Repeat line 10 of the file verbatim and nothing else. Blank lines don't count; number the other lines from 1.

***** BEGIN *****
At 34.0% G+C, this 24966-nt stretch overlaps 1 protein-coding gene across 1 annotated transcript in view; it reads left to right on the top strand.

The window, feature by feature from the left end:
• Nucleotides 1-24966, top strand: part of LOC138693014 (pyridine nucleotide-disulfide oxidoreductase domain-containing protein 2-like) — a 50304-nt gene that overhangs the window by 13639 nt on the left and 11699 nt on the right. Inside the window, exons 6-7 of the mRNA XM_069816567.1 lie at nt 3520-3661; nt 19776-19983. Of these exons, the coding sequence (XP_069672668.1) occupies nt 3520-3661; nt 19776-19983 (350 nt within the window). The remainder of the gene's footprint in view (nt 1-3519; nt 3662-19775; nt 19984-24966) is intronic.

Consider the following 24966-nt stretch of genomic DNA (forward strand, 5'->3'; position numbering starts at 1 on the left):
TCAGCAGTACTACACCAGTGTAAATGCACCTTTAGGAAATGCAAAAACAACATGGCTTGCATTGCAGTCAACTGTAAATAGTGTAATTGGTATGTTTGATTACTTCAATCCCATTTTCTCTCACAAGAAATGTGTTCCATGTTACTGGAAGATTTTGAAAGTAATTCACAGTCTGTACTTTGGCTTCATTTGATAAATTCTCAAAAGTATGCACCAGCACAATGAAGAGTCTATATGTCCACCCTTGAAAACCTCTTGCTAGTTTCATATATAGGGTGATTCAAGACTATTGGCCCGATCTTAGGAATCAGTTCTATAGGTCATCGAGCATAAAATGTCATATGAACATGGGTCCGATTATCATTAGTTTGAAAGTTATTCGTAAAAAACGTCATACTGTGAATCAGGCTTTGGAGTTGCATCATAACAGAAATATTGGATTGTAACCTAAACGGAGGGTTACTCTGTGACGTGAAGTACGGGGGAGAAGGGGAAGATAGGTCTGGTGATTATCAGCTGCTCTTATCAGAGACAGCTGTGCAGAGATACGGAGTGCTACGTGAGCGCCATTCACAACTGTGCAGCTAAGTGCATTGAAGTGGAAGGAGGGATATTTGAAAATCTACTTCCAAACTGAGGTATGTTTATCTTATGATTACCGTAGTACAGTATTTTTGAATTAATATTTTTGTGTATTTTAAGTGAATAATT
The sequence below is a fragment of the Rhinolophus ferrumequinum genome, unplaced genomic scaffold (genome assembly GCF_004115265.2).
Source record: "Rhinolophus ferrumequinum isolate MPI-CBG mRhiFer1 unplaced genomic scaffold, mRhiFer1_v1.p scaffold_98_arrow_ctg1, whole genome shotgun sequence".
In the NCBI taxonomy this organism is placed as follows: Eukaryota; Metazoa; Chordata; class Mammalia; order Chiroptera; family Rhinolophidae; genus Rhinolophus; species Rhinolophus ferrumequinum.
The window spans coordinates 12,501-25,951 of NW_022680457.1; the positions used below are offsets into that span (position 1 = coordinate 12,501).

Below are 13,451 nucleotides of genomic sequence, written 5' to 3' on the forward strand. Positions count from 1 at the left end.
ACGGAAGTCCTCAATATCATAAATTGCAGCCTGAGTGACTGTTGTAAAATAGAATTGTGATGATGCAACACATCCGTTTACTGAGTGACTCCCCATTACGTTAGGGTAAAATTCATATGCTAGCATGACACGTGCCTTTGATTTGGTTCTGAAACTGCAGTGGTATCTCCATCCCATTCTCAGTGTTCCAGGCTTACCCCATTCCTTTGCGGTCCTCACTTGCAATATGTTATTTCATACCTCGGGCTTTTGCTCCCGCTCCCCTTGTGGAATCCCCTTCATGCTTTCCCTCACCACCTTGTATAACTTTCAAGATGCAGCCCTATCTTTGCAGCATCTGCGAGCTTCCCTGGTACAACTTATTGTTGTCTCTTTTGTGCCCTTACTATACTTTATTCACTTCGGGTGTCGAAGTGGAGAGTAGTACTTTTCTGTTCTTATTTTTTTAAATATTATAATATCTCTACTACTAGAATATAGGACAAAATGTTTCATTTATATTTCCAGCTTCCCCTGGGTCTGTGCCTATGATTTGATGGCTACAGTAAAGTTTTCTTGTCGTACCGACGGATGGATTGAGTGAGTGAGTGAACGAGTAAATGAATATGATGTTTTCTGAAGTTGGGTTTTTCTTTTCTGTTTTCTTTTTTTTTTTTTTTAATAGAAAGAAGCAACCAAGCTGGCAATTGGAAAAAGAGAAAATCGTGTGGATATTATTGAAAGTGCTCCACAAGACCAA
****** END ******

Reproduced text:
Below are 13,451 nucleotides of genomic sequence, written 5' to 3' on the forward strand. Positions count from 1 at the left end.